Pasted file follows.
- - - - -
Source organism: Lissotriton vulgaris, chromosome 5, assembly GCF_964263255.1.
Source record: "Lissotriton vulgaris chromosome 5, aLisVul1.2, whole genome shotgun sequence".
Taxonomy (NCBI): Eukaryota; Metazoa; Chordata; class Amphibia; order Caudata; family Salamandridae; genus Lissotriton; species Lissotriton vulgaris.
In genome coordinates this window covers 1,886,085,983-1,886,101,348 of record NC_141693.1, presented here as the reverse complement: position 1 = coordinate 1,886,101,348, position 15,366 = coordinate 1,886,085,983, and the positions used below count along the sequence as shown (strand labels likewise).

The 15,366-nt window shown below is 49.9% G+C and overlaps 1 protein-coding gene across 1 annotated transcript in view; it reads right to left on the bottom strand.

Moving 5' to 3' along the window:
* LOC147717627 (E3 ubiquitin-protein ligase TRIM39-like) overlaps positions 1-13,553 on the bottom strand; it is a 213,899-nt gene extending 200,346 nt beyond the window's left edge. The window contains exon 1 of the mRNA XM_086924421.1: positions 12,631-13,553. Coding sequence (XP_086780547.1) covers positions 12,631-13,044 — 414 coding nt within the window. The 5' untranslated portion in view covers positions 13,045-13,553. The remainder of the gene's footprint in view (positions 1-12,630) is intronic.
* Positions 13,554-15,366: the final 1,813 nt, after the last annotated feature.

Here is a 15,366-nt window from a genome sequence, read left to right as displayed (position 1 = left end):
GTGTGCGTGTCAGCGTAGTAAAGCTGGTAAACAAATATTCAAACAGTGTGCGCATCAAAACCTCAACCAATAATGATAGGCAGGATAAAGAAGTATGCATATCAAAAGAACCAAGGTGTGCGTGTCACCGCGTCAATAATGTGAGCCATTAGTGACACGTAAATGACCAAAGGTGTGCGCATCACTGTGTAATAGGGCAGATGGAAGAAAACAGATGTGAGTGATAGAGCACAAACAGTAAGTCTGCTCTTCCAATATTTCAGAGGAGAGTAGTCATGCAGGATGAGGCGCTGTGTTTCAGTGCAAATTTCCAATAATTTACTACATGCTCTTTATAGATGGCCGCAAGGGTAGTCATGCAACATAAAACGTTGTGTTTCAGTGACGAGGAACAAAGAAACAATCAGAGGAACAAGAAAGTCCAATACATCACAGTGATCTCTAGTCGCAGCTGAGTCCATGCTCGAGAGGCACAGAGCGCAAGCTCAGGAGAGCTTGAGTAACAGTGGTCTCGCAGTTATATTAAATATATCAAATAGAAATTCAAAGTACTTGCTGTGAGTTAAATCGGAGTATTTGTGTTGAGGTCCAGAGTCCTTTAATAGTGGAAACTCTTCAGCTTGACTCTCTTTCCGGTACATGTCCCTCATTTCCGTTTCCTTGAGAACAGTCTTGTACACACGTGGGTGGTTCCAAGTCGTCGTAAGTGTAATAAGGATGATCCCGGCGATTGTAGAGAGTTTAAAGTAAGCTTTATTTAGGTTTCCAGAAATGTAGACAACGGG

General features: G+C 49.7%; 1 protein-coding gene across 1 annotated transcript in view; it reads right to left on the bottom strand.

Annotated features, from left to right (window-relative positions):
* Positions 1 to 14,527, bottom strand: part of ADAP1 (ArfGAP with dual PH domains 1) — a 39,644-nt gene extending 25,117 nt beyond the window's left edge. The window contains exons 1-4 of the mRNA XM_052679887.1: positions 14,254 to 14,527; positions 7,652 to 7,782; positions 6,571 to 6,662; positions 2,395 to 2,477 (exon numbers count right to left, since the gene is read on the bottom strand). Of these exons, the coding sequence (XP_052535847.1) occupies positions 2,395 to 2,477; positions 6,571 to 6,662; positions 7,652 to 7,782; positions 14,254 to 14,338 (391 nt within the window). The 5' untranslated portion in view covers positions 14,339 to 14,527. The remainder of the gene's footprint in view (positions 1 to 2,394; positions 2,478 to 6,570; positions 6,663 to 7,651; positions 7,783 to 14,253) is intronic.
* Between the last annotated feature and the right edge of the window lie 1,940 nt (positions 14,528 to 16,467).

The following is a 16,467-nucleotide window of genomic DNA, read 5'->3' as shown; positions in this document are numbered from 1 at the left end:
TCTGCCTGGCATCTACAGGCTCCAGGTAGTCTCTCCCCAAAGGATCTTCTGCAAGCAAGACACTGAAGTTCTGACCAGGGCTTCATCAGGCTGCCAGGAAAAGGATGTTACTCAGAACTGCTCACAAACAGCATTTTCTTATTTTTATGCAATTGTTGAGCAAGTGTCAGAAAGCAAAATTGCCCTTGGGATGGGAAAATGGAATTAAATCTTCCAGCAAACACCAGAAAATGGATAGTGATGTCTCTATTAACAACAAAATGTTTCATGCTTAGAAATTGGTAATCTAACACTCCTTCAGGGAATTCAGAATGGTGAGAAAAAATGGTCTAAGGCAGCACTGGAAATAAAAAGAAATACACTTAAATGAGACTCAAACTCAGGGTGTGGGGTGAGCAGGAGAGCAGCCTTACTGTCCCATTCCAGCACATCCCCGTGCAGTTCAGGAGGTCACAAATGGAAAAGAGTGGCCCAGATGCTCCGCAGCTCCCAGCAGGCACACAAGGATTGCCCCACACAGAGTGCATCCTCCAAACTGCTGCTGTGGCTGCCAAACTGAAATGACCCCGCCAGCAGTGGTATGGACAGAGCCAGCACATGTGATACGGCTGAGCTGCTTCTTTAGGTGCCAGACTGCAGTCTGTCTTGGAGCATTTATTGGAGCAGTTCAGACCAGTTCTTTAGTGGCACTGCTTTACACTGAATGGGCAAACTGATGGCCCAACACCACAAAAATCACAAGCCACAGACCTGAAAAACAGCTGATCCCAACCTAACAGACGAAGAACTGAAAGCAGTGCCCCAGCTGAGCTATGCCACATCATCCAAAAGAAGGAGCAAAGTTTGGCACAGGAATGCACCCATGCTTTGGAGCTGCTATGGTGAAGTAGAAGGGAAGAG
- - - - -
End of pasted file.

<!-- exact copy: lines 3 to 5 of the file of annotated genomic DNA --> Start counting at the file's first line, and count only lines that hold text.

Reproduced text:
Taxonomy (NCBI): Eukaryota; Metazoa; Chordata; class Amphibia; order Caudata; family Salamandridae; genus Lissotriton; species Lissotriton vulgaris.
In genome coordinates this window covers 1,886,085,983-1,886,101,348 of record NC_141693.1, presented here as the reverse complement: position 1 = coordinate 1,886,101,348, position 15,366 = coordinate 1,886,085,983, and the positions used below count along the sequence as shown (strand labels likewise).

The 15,366-nt window shown below is 49.9% G+C and overlaps 1 protein-coding gene across 1 annotated transcript in view; it reads right to left on the bottom strand.